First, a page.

In a similar vein, the Brussels Summit advanced NATO’s military mobility efforts, committing Allies to strengthening cross-territorial movement of land, air, and sea forces. More specifically, the Brussels Summit set military mobility goals with concrete timelines, requiring NATO countries to successfully conduct cross-border exercises. Without improvements in this area, bureaucratic and infrastructural hurdles will greatly hamper rapid-force movement and hinder gains made by efforts like the Four Thirties initiative. Consequently, current and former military leaders view further progress on this issue as an essential priority to enable positive changes in Alliance posture. With this in mind, more cooperation between NATO and the EU will be necessary. The fact that both NATO and the EU view military mobility as a central issue is a positive sign — and could provide an opportunity to create synergies across civilian projects in Europe to meet military standards.
Adapting to an evolving security environment, NATO is taking increasingly serious measures to counter unconventional threats from state and non-state actors. As part of that effort, NATO is making operational headway by enhancing and adapting its command structure. The Alliance’s launch of the Cyberspace Operations Center is a welcome first step in centralizing oversight on cyber operations. The Alliance’s establishment of Counter Hybrid Support Teams will also help tailor NATO’s response to hybrid activities — defined as “disinformation, cyber-attacks, economic pressure, deployment of irregular armed groups, and use of regular forces” — affecting its members. However, it is so far unclear how the new cyber operations center will address NATO’s command and control challenge in this domain if member states retain control of the operations they provide. The summit declaration also does not clarify how NATO members will increase intelligence sharing related to cyber, which is tightly controlled by Allies.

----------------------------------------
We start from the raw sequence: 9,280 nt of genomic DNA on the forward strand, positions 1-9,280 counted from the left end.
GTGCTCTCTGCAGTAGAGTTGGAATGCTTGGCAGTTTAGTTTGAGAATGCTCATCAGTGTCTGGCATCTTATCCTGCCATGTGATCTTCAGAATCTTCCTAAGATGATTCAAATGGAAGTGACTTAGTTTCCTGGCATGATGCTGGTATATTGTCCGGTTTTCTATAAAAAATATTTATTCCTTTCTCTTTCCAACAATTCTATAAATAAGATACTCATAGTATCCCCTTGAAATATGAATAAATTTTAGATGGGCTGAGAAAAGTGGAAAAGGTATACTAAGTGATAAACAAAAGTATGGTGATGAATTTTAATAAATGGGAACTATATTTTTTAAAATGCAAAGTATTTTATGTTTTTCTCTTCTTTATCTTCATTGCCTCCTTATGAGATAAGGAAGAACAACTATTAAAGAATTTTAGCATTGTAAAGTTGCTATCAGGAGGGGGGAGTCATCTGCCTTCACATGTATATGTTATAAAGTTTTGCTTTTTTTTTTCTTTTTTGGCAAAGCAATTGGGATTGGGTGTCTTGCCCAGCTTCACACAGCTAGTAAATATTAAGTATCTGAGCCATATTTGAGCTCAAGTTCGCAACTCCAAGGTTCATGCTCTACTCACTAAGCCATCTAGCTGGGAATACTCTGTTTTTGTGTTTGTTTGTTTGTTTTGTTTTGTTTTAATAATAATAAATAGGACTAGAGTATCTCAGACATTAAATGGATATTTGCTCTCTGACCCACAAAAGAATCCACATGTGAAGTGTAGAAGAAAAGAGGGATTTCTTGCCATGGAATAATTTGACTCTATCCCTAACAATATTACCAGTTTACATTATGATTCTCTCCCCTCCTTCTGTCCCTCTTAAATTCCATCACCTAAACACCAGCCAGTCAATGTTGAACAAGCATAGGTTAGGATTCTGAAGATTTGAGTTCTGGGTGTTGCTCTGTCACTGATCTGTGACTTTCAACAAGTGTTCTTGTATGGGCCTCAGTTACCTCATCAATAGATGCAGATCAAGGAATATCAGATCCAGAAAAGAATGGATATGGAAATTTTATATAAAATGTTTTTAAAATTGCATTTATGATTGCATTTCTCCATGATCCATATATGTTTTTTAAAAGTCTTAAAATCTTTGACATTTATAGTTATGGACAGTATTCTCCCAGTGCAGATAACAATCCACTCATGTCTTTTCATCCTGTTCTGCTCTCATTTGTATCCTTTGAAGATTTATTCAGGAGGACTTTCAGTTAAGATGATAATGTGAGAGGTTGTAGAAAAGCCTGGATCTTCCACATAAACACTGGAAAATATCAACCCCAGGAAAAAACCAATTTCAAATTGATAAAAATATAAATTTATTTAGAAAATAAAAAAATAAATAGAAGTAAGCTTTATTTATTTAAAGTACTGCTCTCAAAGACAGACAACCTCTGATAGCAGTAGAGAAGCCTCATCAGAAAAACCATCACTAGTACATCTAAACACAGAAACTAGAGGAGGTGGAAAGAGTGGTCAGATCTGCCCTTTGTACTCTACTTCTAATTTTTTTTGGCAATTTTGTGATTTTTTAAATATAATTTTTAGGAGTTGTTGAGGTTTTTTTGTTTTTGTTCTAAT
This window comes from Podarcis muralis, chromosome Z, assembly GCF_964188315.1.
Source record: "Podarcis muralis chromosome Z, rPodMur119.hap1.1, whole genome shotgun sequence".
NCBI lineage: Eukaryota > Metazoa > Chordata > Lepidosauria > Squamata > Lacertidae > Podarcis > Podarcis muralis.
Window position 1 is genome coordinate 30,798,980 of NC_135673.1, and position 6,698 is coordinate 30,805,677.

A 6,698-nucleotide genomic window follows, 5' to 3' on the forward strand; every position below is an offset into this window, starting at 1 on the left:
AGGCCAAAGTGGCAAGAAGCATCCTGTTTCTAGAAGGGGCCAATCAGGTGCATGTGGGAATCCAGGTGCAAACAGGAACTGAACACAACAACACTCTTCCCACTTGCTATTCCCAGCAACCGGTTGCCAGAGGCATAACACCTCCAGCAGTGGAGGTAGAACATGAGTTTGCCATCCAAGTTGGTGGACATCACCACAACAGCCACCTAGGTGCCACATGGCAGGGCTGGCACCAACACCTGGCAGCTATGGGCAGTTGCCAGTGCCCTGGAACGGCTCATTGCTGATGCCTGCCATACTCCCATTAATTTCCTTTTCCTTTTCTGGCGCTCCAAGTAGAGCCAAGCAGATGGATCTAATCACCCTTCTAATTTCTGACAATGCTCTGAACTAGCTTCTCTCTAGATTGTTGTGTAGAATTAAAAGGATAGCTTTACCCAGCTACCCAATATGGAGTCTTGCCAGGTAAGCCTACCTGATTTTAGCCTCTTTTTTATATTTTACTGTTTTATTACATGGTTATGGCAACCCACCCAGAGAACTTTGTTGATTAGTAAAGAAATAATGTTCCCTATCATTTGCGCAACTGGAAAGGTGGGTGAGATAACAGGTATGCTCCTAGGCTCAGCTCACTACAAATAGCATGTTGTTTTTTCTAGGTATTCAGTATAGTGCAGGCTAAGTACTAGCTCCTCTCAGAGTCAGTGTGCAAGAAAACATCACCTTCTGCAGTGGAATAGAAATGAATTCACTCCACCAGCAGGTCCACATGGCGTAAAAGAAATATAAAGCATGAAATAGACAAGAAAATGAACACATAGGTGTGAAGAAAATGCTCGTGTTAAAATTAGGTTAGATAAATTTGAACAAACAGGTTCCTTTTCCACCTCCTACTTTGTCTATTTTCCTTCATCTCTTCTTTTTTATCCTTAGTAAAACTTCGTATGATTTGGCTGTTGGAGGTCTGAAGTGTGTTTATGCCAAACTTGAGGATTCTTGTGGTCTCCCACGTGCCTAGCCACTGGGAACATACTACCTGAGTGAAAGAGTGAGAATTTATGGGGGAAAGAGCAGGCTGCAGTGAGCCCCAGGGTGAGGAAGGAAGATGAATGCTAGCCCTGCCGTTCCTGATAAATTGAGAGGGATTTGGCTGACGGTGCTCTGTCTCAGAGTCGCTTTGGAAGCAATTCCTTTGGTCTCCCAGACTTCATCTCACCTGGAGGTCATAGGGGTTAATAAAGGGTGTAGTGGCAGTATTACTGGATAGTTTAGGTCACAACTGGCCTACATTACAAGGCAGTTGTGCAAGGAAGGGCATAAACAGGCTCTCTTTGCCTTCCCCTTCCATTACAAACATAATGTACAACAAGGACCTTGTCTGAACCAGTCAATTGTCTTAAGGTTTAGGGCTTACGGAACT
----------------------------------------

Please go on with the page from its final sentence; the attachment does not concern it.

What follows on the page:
The Alliance also formalized two additional new commands to “deal with any military challenge or security threat at any time, from any direction,” including the creation of a Joint Force Support and Enabling Command to serve as a hub for NATO military movement in Europe in the event of a crisis. Member states also created a second new Joint Force Command, which will be based in Norfolk, Virginia. This command will protect lines of communication across the Atlantic. Taken together, these efforts will strengthen transatlantic and intra-European reinforcement capabilities, thereby creating resiliency in NATO’s response to crises.
In addition to bolstering deterrence and defense measures, Alliance leaders approved efforts to sustain the fight to counter violent extremism. Member states extended funding to Afghanistan’s National Defense and Security Forces through 2024, and started new non-combat training missions inside Iraq, as well as defense and capacity building efforts in Tunisia. In practice, several hundred NATO personnel will support efforts to instruct Iraqi forces on countering improvised explosive devices, civil-military planning, armored vehicle maintenance, and military medicine — all training that was previously conducted in Jordan. Canada has offered to command the forces, which could include partner nations Australia, Finland, and Sweden. In turn, these efforts will remain a critical component of the Global Coalition to Defeat ISIS.